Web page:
“I find my students get so mixed up trying to segregate SEO and on-SERP advertising that in my books I cover SEO in one chapter and SE ads in the chapter on online advertising – though, naturally, I start the SEO chapter with an intro that explains why I have divided them such.

    An added advantage with this is that the Adwords and Adsense concepts & operation are so similar it is easier to cover them as part of ‘advertising’ and not divide them into SEM and advertising. But yes, SEO + CPC does = SEM”

    I would now add to that I think it is particularly important for education, training and
    recruitment that we define the practices within our discipline – so folk know what they are learning and what jobs they can or can’t apply for [or forums they attend :) ]

    And seeing as you opened the door on the subject – I keep coming across organizations and/or individuals who class advertising on Facebook as Social Media Marketing [SEM]. Naturally, I call it advertising … on social media, and put it in the chapter on advertising, not the one on SEM.

    Having said all this, however, I have books with ‘e-marketing’, ‘online marketing’ and ‘digital’ in their respective titles – and they are all [I think] on the same subject. I
    also have a book called ‘Key Concepts in e-Commerce’, and I’m not sure what ‘e-commerce’ is … so my opinion on SEM carries little weight.

  • Anonymous

    Great post, thanks for extending the conversation. The point I want to make is that I feel strongly we can’t go with inbound marketing as the appropriate term because truly, inbound marketing is a far more comprehensive undertaking than just the combination of SEO and social media. I once wrote that it was made up of 7 key elements, (http://inboundmarketingexperts.ca/blog-0/bid/40743/Just-What-is-Inbound-Marketing-Seven-Key-Elements) but feel that doesn’t do the term justice anymore.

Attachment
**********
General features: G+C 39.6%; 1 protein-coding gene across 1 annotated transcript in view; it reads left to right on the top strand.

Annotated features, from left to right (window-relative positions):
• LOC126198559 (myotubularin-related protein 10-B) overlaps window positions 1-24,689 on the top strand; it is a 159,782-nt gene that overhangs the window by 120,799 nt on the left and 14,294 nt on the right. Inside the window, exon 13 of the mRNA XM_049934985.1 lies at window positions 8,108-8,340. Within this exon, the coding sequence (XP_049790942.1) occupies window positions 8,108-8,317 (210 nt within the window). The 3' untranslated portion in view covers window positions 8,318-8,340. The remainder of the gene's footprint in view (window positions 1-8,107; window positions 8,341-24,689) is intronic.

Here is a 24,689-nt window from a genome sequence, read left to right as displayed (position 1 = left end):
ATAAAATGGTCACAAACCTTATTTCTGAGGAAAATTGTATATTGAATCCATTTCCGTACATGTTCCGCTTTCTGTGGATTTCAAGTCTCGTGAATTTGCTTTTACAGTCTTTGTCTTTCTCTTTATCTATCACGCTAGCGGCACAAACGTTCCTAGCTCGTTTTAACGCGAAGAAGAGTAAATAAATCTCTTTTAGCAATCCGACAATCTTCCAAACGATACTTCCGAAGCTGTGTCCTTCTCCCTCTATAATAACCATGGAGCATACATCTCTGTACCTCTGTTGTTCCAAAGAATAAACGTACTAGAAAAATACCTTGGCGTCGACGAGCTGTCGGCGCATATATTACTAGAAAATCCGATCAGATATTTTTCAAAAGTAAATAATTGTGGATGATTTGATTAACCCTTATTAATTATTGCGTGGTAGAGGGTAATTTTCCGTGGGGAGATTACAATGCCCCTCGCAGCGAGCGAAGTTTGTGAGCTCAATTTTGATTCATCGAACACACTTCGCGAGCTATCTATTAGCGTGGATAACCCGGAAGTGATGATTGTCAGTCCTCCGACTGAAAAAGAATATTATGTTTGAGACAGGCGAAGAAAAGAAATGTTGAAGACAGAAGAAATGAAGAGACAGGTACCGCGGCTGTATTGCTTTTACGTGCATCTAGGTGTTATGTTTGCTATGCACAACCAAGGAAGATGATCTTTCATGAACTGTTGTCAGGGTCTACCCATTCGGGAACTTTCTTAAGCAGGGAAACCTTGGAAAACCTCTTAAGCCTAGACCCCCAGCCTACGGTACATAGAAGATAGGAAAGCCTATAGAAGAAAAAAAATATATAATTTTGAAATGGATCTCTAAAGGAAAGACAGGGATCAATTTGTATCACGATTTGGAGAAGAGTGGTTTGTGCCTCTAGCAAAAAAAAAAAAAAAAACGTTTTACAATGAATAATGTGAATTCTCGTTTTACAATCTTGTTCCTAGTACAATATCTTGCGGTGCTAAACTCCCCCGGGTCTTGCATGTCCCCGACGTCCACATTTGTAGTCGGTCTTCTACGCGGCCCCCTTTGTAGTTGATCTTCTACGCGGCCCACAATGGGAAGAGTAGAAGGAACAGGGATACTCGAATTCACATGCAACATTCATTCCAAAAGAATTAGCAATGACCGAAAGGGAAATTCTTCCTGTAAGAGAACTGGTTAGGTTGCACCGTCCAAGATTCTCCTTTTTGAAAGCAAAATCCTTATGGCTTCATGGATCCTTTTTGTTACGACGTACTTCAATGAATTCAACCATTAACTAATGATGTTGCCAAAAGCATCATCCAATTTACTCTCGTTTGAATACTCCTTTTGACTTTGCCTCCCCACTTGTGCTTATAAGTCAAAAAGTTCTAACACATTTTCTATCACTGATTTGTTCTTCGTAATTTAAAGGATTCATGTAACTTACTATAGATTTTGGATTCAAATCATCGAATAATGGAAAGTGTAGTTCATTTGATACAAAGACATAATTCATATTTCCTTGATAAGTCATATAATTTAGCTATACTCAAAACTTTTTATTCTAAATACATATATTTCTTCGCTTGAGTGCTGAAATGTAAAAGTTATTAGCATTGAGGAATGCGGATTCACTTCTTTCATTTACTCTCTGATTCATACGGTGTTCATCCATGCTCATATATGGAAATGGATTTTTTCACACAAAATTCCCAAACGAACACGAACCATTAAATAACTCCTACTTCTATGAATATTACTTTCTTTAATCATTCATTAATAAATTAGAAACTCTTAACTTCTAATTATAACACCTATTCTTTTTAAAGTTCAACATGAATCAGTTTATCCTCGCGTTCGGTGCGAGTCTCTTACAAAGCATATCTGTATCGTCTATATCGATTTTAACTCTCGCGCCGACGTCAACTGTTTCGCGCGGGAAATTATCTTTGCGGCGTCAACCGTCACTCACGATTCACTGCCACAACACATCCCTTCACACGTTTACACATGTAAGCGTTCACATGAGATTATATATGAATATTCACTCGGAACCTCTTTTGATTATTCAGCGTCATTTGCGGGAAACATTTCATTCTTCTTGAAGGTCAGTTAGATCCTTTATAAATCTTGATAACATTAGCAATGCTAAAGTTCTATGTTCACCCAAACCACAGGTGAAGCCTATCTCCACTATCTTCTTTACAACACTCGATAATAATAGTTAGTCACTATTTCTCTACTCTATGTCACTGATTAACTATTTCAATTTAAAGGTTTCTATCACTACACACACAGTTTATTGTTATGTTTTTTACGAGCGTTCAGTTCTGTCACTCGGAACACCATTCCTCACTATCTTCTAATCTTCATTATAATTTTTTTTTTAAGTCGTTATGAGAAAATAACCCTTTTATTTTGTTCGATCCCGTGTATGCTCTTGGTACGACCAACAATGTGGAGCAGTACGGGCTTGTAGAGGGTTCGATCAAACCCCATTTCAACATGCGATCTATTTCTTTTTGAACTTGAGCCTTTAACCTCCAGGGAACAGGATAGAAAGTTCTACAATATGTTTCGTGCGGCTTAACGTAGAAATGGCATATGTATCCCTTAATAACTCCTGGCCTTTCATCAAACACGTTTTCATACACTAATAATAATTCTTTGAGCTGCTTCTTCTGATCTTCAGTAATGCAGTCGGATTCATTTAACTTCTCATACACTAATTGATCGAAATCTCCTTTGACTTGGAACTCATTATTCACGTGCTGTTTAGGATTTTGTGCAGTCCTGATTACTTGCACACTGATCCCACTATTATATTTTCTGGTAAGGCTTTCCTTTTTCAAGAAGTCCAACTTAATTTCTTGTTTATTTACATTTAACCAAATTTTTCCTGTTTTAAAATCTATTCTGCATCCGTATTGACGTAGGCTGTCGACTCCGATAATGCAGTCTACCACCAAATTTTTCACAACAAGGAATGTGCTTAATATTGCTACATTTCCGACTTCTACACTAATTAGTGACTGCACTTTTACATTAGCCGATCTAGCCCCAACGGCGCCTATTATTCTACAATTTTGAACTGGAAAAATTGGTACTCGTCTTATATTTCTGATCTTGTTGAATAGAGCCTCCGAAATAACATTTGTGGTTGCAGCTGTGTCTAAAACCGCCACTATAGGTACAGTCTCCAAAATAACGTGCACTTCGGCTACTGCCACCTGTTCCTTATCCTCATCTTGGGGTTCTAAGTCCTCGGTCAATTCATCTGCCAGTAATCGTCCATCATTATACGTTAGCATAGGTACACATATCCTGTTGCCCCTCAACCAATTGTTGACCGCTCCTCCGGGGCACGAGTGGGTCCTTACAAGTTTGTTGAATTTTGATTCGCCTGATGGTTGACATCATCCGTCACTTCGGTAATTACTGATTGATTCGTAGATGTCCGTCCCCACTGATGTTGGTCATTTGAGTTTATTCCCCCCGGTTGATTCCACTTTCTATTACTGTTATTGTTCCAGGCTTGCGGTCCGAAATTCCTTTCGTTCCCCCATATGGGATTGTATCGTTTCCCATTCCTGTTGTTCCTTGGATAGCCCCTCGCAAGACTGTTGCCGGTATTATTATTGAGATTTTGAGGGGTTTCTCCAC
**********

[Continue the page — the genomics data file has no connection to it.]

We are living and working in a space that is incredibly dynamic and we see new terms popping up all the time. For us old gray hairs it’s hard to keep up with! Bottom line is we will continue to see change, and the relevancy of terms is going to be in flux just as the chart you incorporated in your post suggests…to think otherwise, well, we’re just fooling ourselves.

  • http://www.ydeveloper.com/kaushalam-ecommerce.html eCommerce

    People are really confused for the meaning of terms, SEO(http://www.kaushalam.com/internet-marketing-seo-services.html ), SEM and Social Media Optimization. We believe SEM means all the paid as well as non-paid natural activities performed to earn the traffic.